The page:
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Resultantly, the buyers could not get the property in question despite having made the requisite payments to the Housing Society. To conclude, the buyers are required to check both the documents, the one through which the housing society is selling the property in question to them, and the one through which the housing society received the property in question from the erstwhile/former owners of the property. Those documents have to be registered, stamped and properly executed. 

Check the status of the land

You also need to check out what is the status of land in the records. Has it been registered as an agricultural land or an abadi land? You can find answer to this question by looking at the Jamabandi. You can get the Jamabandi from the office of Tehsil. If you find that the land is being shown as agricultural land in Jamabandi, then it’s a RED SIGNAL. The society is trying to sell an agricultural land for housing purposes which is not permissible under law and on account of same the land at the time of conversion sought or even before it, on the report of purported non agricultural use can be resumed in State. The society is required to get the status of the land changed from agricultural to residential. Then only buy the land for residential purposes. In case, the Housing Society has failed to get the status of the land converted from agricultural to residential, then, the allotment/sale of land is illegal and invites consequences, including Penalties and even permanent resumption in State, as the same is hit by the provisions of Rajasthan Tenancy Act, 1955 and Rajasthan Land Revenue Act, 1956.

In one line, buy the property from the Housing Society only if the land, after its purchase has been put before the Authorised Officer for its conversion (I am assuming that you are not buying the property for agricultural purposes). It doesn’t really matter before the court of law that a house was already constructed on the land when you bought it from the Housing Society and there is no valid conversion Order. It does not really matter that the word ‘housing’ appears in the name of the society. What really matters is that the land is or can be got converted from Agricultural to Residential user.

Check the applicability of Section 42 of the Rajasthan Tenancy Act, 1955

Even assuming that the land has been purchased by the Housing Society by a Registered Deed, the next thing to look into is whether the transaction between the Khatedars and the housing society and you as an allottee of the Housing Society is not hit by Section 42 of the Rajasthan Tenancy Act, 1955.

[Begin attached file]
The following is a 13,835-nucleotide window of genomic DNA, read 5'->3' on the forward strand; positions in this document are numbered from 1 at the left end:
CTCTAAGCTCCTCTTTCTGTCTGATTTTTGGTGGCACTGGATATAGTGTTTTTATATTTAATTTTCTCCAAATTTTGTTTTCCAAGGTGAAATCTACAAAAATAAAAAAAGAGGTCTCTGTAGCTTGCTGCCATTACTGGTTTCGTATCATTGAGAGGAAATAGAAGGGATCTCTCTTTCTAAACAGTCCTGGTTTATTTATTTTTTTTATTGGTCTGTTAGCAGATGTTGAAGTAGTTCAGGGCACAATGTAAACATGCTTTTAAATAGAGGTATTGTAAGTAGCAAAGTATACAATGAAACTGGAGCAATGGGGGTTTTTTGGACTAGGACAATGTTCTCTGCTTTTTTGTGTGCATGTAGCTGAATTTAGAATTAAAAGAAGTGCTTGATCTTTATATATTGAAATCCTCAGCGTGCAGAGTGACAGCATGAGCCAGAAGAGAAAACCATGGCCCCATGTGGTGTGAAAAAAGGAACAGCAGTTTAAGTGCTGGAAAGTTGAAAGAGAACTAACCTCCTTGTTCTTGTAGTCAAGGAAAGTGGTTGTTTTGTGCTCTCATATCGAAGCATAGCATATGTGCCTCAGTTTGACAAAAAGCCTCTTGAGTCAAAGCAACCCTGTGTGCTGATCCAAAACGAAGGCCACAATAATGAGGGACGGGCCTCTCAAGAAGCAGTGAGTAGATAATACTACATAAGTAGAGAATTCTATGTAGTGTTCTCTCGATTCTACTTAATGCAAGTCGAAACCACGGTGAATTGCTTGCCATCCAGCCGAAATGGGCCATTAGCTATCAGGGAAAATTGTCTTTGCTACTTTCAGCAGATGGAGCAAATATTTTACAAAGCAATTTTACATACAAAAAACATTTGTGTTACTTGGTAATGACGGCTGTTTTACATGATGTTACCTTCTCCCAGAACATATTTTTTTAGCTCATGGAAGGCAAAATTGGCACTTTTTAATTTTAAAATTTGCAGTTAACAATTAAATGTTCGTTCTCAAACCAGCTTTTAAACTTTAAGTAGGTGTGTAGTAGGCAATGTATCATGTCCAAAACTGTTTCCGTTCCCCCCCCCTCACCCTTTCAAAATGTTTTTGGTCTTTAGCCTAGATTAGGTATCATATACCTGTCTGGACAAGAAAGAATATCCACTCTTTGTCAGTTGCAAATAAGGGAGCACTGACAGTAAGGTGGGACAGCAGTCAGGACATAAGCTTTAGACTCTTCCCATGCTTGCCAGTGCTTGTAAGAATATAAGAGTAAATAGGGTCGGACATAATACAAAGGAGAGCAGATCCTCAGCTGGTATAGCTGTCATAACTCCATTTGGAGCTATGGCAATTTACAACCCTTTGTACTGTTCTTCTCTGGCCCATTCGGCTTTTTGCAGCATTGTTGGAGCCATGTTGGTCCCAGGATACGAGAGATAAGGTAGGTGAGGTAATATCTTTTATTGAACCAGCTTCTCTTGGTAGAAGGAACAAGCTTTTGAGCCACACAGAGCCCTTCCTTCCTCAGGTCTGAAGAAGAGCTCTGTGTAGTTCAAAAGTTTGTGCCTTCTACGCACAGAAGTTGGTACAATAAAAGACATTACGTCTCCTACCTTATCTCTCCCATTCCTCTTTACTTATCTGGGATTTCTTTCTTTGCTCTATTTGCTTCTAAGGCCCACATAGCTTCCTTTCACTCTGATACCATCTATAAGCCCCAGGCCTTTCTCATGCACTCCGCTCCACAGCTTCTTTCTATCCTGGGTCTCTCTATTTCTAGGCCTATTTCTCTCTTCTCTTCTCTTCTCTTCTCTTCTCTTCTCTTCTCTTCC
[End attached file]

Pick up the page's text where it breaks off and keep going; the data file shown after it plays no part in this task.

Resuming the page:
Please note that this section would apply only if the land is/was recorded as an agricultural land in the name of a Person belonging to SC/ST. You can find this out by looking at the revenue records (for example: Jamabandi, mutation records, etc.). If you find that the land, although presently recorded in name of Housing Society but was once an agricultural land and was recorded in name of a Person belonging to SC/ST, then you now need to be cautious, as the transaction between the Housing Society and Khatedars is Void. Why we are saying so is for the reason that Section 42 of the Rajasthan Tenancy Act, 1955 can make life difficult for you. As per this Section, if an agricultural land is under the Khatedari of a person of SC/ST Community, then the buyer of that land has to be a person who is from the SC/ST Community, only.

So, if in your case, the land was once an agricultural land, then please check the status of the Khatedar of the land before you came into the picture. That would help you find out whether a violation of Section 42 of the Act of 1955 was ever committed in the history of the land in question. If you find that the violation, indeed, has been committed, then it’s a RED SIGNAL. You should reconsider your decision to buy the property. This issue, at present, may not seem to be big enough. However, later on, it can create problems against you if the litigation arises over the land in question.